The Old Course at St. Andrews, (or, more formally, the Royal & Ancient Golf Club of St. Andrews) is hosting the 144th Open Championship (and 29th on this course), teeing off at 1:32 am EST Thursday morning (get your lineups set Wednesday!). Every great golfer in the world shows up for this one, which suppresses some prices but gives you so many options at every price range it can make your head spin. Here are some names to help you start to narrow down your choices. Good luck.

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Jordan Spieth ($12,000) – There are a lot of theories about what makes a successful links golfer. A very common one is that you need to control your irons, particularly on your approaches and stay out of those pot bunkers. But another might be to fly those bunkers in the first place. Sure, the ability to control the ball in the wind, or shape a shot in either direction, might be a prerequisite, but there is more than one way to accomplish to accomplish either of those things, too. The players who perform the best at the biggest tournaments are the players with the best feel or their own games, the best control of their own style of shot-making – and it’s not possible to say anyone else is more in control right now than Jordan Speith.

Dustin Johnson ($11,400) – As much as there is no one way to win an Open Championship, there is no denying that practice seems to help. There were six Americans in the top-30 last year. There were eleven in 2013 and eight in 2012. In other words, it’s mostly Europeans. But DJ could do to this course what Tiger did in his wins if he drives it like he did at Chambers Bay.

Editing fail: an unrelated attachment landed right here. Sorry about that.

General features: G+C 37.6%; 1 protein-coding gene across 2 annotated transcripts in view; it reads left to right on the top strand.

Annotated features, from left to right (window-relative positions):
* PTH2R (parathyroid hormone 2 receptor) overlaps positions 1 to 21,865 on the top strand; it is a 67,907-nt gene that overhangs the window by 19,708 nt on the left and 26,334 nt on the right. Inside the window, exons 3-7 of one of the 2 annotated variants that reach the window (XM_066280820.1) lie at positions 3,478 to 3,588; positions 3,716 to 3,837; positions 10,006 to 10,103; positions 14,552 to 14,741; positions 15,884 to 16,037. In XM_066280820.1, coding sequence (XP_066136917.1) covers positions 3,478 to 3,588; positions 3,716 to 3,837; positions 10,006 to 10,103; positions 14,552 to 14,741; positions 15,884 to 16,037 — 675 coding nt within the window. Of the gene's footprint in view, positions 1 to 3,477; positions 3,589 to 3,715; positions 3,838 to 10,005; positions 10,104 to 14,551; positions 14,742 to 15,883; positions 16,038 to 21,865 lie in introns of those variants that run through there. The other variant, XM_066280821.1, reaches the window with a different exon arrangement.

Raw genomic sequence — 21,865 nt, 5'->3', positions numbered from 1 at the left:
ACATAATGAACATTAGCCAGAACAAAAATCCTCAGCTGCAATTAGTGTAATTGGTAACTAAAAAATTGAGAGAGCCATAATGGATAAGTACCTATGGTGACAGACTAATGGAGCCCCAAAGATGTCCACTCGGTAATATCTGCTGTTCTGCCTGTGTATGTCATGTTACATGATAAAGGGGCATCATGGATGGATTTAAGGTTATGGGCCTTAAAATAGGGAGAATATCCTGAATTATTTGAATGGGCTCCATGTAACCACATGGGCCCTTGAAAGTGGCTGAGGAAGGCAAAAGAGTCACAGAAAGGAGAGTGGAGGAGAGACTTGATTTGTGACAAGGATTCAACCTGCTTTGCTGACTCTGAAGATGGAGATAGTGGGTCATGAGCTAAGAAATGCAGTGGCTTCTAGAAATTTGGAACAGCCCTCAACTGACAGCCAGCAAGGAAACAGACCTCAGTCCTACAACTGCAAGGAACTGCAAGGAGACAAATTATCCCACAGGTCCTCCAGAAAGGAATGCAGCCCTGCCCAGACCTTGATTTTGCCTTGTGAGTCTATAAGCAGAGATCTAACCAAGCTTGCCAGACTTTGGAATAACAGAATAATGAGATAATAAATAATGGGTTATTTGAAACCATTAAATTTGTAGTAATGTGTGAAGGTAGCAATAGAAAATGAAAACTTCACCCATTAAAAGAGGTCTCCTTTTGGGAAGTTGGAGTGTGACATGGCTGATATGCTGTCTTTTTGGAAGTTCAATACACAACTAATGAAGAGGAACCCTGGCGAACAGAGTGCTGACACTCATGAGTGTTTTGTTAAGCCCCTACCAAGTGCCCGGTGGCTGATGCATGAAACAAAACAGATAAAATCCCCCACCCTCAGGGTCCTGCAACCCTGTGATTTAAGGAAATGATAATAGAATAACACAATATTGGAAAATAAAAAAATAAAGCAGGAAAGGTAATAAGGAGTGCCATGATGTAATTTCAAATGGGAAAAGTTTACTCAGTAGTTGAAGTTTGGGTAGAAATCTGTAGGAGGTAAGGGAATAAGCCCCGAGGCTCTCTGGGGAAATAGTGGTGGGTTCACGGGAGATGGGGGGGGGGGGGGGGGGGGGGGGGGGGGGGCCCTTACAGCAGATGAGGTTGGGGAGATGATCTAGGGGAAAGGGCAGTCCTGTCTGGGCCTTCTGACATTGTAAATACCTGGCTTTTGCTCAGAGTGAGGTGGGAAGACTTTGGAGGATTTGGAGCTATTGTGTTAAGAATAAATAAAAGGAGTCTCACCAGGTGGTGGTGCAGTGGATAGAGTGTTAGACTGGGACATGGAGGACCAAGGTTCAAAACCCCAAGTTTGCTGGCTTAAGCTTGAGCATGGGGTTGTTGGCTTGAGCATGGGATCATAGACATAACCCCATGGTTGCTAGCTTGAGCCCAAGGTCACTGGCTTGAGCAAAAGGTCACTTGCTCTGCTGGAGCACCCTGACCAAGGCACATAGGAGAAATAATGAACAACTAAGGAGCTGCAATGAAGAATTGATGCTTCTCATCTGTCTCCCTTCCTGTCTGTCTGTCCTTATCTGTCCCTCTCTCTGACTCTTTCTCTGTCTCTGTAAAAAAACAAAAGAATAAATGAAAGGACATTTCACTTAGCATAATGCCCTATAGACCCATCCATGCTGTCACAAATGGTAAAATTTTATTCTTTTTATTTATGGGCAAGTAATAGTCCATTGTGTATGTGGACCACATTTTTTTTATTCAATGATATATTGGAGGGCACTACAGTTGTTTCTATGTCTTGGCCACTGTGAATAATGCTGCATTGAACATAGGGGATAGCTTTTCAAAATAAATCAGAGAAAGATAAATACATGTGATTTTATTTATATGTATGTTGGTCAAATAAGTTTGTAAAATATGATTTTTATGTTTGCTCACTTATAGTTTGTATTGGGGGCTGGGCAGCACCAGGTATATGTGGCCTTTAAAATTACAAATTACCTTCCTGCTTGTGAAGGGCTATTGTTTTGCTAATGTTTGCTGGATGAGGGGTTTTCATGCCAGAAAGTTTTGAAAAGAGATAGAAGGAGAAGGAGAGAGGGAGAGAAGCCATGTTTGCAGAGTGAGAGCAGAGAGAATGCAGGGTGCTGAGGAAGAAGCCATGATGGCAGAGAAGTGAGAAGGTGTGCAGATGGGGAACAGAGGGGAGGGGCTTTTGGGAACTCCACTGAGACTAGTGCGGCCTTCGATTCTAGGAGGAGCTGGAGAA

Henrik Stenson ($10,200) – It seems like everyone is going to be surprised – shocked even – if Stenson finally breaks through with a major win. But that really shouldn’t be the case. I wish it wasn’t the case. He’s just so solid, but he is not boring. He is the picture of consistency and upside. He might not have won a major, but he was T3 at St. Andrews in 2010 and he finished 2nd at Muirfield two years ago – and in a field like this, top five certainly qualifies as upside.

Rickie Fowler ($9,700) – Last year, he finished T8 at the Scottish Open and then followed it up with a T2 at the Open Championship. This year, he won the Scottish Open, so it follows, then, mathematically…no, just kidding. What it shows is that he entered the British Open playing really well last year, and finished well. He’s entering it playing really well again this year. It doesn’t mean he’s going to win, but it would be a surprise if he ended up really killing your roster.

Paul Casey ($9,200) – Yes, he played well here in 2010 (T3). But he is also playing well right now, starting with a T6 at the Masters, straight through a snd place finish at the Travellers’ just a few weeks ago.